Bipartisan and Bicameral Draft Bill Aims to Reform U.S. Patent Subject Matter Eligibility Law
May 31, 2019
Recently, a bipartisan, bicameral draft bill was introduced as part of an ongoing effort to reform U.S. patent subject matter eligibility law. In this alert, we discuss relevant background leading up to the draft bill, the draft bill itself, and actions and events that may shape the scope of reform and likelihood of passage into law.
Starting in 2010, a group of U.S. Supreme Court, and many subsequent Federal Circuit cases, changed how patent subject matter eligibility is determined, and whether certain inventions met the patent subject matter eligibility bar. While the evolving case law on patent subject matter eligibility is nuanced, complex, and fact specific, the changes can be encapsulated by summarizing three Supreme Court cases:
Bilski (2010). Bilski was important for at least two reasons. First, the Bilski Court rejected the long standing Machine-or-Transformation (MOT) test as the sole test for determining patent subject matter eligibility of a process. Under the MOT test, if a process was tied to a particular machine or apparatus, or if the process transformed an article from one state to another, then the process was patent eligible subject matter. Bilski rejected the MOT test as the sole test for patent subject matter eligibility, relegating the MOT test to being instead an important and useful clue.
Second, the Bilski Court determined that patented claims in question were directed to a Court created patent subject matter eligibility exception (i.e., a judicial exception)—in this case an abstract idea—and then held that for this reason these claims were patent subject matter ineligible. Judicial exceptions are laws of nature, abstract ideas, and natural phenomena—sometimes called products of nature or natural products.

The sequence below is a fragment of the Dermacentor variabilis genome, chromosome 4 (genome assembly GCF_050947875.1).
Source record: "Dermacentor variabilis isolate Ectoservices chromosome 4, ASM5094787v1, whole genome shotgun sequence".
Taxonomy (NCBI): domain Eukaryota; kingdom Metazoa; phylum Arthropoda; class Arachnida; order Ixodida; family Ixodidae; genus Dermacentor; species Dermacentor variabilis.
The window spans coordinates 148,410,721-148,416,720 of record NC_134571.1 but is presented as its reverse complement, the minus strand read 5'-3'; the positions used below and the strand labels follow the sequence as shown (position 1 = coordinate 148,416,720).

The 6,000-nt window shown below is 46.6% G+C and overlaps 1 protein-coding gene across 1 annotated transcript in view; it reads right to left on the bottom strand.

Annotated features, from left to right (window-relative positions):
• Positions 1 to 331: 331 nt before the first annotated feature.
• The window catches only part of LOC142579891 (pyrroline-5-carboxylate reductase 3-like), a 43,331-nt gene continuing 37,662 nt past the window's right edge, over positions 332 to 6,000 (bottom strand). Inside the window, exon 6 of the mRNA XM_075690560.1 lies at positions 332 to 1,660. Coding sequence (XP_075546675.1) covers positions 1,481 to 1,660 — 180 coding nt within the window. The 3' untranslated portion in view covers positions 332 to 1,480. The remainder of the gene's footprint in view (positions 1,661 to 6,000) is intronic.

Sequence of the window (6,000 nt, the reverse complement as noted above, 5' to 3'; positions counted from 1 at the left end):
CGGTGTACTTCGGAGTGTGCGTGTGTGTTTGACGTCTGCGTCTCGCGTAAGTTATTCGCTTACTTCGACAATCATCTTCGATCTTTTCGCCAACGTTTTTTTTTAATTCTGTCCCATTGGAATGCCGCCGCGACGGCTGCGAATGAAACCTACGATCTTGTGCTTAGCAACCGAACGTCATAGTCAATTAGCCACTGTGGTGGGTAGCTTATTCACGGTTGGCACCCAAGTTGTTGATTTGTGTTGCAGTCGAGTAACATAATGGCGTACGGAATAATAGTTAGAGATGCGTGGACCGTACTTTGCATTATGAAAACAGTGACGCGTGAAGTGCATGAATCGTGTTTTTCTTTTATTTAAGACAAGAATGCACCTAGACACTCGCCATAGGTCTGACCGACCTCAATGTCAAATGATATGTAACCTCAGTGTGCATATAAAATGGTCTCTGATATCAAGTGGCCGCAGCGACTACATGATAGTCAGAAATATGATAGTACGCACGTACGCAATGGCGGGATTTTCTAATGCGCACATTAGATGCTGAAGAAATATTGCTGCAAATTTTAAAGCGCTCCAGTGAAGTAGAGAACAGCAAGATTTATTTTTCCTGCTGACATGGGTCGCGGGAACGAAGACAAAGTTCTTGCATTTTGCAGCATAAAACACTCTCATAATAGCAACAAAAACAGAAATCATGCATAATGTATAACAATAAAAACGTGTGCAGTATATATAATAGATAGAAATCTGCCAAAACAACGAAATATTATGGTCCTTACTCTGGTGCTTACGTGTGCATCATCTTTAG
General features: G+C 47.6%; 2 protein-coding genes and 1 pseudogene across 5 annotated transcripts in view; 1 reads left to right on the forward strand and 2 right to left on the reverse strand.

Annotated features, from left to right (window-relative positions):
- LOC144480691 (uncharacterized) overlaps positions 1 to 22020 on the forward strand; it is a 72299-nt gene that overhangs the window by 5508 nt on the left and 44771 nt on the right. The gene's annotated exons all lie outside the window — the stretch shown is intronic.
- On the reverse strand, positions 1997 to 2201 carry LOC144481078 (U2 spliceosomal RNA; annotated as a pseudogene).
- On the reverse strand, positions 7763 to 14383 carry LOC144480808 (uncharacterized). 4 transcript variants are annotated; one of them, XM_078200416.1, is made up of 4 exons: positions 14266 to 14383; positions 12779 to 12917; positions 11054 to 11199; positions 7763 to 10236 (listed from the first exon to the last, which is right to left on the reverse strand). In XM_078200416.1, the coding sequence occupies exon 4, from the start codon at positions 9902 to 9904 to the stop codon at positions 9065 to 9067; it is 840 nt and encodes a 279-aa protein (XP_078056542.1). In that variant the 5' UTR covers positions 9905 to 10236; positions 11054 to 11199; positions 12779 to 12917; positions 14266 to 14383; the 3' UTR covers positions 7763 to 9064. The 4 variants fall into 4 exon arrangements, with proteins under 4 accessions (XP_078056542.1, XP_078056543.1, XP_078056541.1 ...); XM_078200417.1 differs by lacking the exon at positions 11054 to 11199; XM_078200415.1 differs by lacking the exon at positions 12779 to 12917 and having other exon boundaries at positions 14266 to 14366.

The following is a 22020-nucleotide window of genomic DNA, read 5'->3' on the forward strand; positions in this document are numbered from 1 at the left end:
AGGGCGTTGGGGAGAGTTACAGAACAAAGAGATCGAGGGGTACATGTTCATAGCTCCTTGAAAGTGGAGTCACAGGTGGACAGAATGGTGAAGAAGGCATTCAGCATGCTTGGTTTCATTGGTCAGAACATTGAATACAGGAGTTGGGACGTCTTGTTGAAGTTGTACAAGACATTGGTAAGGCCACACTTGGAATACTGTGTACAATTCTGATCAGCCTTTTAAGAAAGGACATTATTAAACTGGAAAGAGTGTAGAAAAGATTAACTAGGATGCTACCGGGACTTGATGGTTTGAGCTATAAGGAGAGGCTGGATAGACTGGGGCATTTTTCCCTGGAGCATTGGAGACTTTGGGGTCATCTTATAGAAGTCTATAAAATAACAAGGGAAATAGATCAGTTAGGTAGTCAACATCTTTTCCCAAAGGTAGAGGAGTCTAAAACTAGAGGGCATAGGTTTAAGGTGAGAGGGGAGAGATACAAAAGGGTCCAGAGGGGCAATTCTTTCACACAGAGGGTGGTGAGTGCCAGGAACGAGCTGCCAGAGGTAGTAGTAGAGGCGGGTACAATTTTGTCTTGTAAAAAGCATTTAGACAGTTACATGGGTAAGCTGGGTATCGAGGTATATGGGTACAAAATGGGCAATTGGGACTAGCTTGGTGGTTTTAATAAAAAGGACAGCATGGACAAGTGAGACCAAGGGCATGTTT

Myriad (2013). In Myriad, the Court held e.g., that a naturally occurring DNA segment is a product of nature (a judicial exception) and not patent eligible merely because it has been isolated, but complementary DNA (cDNA) is patent eligible because it is not naturally occurring.
Alice (2014). In Alice, the Court introduced a new two-part test for patent subject matter eligibility to take the place of the earlier rejected MOT test. The two-part test, called the Alice test, first asked if a process claim was directed to a judicial exception. If the answer was yes, the second Alice test prong then asked if the claim contained an inventive concept—that is, additional elements that ensure the claim amounts to something significantly more than claiming the judicial exception.
These three Supreme Court cases, in aggregate, rejected the MOT test for patent subject matter eligibility and replaced the MOT test with a different patent subject matter eligibility test—the Alice test. The cases also made the presence of a judicial exception a central component of determining whether a claim was patent eligible subject matter, and set the stage for broadly interpreting the scope of judicial exceptions. For example, a law of nature need not be something as fundamental as a Newtonian law of motion, but rather more broadly included many correlations found in nature—which has subsequently created opportunities for patent subject matter eligibility challenges to at least some diagnostic, isolated natural product, software, and business methods claims. Finally, these cases, subsequent interpretations of them, and holdings based on these, resulted in some uncertainty whether some claims were, or were not, patent subject matter eligible.